Bulletins

Salesforce to employees: We're not going to stop working with the NRA

In an all-hands recording obtained by Protocol, Salesforce CEOs say they won't stop working with specific customers.

Marc Benioff speaks as Salesforce celebrated the official grand opening of Salesforce Tower San Francisco on May 22, 2018.

Marc Benioff said that Salesforce wouldn’t bar specific customers from using its services.

Photo: Salesforce

Salesforce employees have asked the company to end its relationship with the National Rifle Association. But during an all-hands Wednesday, co-CEOs Bret Taylor and Marc Benioff said that the company wouldn’t bar specific customers from using its services, according to a recording obtained by Protocol.


During the meeting, Taylor said that after Salesforce updated its acceptable use policy to ban the sale of firearms like automatic and some semi-automatic firearms, “a number” of Commerce Cloud customers left the platform. He said those policies reflect which companies can use Salesforce’s tools, but “we are not going to litigate which organizations are allowed to be a customer of Salesforce.”

“I don't want to get into the business position where we're deciding which customers are allowed to use our platform,” Taylor said in a recording of the all-hands. “I think that would violate our principles and violate our principles of trust.”

The remarks follow calls from thousands of Salesforce employees to end its relationship with the NRA, which uses Salesforce’s products for marketing and fundraising purposes. Employees sent a letter to Salesforce leaders with their demand after the shooting at an elementary school in Uvalde, Texas, that left 19 children and two adults dead.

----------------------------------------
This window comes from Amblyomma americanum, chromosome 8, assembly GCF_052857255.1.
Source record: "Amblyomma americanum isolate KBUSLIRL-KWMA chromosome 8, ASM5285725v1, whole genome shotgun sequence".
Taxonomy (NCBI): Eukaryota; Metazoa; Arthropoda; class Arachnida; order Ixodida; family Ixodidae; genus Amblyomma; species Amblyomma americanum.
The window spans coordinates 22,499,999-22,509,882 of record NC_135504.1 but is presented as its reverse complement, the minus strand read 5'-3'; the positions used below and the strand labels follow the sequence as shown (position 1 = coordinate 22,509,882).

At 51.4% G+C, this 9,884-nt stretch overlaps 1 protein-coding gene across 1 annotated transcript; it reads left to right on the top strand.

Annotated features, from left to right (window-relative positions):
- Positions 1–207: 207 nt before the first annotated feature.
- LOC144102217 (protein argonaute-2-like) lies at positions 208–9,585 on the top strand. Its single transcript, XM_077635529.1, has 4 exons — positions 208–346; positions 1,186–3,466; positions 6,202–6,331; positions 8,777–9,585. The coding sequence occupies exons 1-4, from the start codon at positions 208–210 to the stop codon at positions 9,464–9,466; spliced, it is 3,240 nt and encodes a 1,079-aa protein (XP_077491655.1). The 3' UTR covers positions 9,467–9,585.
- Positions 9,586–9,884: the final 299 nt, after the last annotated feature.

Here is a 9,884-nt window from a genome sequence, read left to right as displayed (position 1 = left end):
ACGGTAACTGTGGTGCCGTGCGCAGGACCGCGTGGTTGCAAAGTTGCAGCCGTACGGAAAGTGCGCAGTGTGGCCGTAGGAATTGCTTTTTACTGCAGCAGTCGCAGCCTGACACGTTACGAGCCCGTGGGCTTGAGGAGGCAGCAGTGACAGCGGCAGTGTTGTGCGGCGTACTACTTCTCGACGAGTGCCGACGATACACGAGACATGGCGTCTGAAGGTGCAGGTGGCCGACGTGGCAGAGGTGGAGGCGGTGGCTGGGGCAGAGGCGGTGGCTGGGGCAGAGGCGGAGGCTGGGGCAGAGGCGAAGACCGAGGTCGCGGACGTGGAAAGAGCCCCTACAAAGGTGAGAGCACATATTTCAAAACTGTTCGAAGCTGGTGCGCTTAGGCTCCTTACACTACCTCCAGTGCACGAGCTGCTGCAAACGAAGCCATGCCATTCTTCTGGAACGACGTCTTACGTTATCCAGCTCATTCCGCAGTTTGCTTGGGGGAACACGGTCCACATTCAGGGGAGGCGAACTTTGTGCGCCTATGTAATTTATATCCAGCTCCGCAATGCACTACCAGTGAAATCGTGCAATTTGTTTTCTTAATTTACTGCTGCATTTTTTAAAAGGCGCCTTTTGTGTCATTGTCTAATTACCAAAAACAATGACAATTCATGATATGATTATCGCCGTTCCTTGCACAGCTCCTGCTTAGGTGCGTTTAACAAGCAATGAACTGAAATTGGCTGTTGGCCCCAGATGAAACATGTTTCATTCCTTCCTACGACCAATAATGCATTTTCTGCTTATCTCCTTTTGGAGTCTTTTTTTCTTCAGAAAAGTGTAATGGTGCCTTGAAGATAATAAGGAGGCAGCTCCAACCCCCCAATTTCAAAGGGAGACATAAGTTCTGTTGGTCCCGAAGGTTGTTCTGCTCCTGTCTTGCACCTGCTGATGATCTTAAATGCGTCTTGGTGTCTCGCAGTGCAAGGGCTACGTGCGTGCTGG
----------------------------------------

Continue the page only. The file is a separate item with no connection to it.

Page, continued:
Benioff said he’s called for a ban on assault weapons before and supports organizations that advocate for gun control, such as March For Our Lives. “But I also realized that guns are a very personal issue for a lot of people, especially in this country,” Benioff said.

“We have a gun culture that is built around guns in many cases,” he said at the meeting. “If we were in Japan, we wouldn't be having this conversation, because nobody has guns.”

A Salesforce employee, who spoke under the condition of anonymity, said reactions from workers have been mixed. Some applauded the company’s conversations around the topic, while others still stood by the demands in the letter. Salesforce is also not the only company that’s been asked to cut ties with the NRA: Apple, Roku and others have been pressed to stop working with the association in years past, and the sale of firearms on Facebook and eBay have come under increased scrutiny in the wake of the Uvalde school shooting.

The tension at Salesforce over the company’s relationship with the NRA is also just the latest example of tech company leadership butting heads with employees. Amazon leadership recently fended off several employee-led shareholder proposals, and a number of tech workers have turned to unionizing in an effort to extract concessions from companies, including better pay and working conditions.

A representative for Salesforce did not return a request for comment.

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Bulletins